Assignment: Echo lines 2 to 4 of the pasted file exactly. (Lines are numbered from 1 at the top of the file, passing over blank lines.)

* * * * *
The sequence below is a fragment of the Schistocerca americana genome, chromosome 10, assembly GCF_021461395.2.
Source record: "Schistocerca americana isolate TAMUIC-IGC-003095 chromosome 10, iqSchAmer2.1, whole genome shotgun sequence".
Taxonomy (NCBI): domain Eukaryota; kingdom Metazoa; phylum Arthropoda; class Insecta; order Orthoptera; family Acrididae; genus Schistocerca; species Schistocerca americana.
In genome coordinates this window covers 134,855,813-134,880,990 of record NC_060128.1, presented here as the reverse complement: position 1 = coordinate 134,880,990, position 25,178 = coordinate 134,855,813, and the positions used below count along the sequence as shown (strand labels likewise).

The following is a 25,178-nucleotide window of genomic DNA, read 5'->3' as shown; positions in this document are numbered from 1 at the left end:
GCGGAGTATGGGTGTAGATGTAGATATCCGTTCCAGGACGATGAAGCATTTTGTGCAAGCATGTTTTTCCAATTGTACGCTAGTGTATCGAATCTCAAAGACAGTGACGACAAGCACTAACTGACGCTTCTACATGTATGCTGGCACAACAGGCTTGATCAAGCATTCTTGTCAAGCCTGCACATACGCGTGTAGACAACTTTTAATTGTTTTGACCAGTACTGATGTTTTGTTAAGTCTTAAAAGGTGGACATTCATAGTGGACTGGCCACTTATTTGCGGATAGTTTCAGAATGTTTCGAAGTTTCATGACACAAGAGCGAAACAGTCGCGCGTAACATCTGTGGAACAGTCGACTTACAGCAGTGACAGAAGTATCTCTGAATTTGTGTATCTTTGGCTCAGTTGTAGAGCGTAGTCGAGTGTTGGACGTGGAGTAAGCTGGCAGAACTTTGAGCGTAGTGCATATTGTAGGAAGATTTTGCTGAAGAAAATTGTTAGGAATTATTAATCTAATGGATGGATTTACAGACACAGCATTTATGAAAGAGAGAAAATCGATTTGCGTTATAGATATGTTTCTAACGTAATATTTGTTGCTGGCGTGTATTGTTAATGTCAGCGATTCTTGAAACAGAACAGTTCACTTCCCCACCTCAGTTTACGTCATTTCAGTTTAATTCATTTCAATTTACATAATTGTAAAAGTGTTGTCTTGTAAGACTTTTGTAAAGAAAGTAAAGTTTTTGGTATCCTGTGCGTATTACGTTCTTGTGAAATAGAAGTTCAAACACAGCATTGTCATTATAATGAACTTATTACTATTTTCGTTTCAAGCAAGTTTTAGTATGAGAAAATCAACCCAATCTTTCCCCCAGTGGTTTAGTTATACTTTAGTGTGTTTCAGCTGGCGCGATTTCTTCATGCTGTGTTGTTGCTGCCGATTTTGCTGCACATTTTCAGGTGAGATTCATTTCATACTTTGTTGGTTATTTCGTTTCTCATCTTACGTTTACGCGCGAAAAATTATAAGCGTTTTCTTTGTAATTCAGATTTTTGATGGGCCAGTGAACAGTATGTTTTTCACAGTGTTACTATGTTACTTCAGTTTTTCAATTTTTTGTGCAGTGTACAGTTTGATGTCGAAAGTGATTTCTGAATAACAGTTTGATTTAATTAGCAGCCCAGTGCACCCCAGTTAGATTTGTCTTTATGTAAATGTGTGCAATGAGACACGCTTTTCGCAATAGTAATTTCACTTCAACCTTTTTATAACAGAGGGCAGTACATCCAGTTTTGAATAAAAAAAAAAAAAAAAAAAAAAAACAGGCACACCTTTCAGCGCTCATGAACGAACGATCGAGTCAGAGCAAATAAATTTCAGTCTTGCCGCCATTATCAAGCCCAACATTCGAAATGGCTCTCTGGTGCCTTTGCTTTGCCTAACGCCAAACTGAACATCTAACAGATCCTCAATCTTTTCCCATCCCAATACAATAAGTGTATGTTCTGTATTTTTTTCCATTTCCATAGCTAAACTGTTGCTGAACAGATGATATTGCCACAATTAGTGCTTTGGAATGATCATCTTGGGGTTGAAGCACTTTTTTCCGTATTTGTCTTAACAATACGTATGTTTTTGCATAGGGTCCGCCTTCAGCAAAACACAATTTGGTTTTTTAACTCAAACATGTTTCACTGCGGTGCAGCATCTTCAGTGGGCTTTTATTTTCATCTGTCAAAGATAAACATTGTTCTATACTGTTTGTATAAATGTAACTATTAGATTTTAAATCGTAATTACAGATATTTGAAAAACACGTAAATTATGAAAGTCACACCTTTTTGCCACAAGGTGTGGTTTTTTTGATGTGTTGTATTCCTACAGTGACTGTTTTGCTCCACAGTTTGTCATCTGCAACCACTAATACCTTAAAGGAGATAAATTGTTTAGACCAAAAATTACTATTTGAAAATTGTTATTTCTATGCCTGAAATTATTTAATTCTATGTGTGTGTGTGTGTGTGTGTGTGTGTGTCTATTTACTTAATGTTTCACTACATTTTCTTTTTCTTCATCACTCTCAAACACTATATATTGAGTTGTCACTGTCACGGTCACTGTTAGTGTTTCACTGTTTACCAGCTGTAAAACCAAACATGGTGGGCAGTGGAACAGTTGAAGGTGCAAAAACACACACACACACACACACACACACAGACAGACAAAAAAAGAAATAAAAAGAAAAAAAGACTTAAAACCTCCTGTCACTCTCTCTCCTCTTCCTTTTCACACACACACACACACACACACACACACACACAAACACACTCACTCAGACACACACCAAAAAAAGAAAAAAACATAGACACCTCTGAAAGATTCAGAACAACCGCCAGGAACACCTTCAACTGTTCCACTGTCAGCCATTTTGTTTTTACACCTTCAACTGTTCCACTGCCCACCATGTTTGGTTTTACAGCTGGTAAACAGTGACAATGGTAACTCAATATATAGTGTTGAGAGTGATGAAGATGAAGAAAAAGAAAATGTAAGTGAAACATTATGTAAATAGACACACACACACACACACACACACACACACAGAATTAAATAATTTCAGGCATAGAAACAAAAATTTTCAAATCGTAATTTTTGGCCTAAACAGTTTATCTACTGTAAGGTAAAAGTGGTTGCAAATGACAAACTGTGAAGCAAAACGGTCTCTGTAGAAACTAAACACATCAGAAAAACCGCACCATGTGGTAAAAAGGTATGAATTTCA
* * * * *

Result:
Source record: "Schistocerca americana isolate TAMUIC-IGC-003095 chromosome 10, iqSchAmer2.1, whole genome shotgun sequence".
Taxonomy (NCBI): domain Eukaryota; kingdom Metazoa; phylum Arthropoda; class Insecta; order Orthoptera; family Acrididae; genus Schistocerca; species Schistocerca americana.
In genome coordinates this window covers 134,855,813-134,880,990 of record NC_060128.1, presented here as the reverse complement: position 1 = coordinate 134,880,990, position 25,178 = coordinate 134,855,813, and the positions used below count along the sequence as shown (strand labels likewise).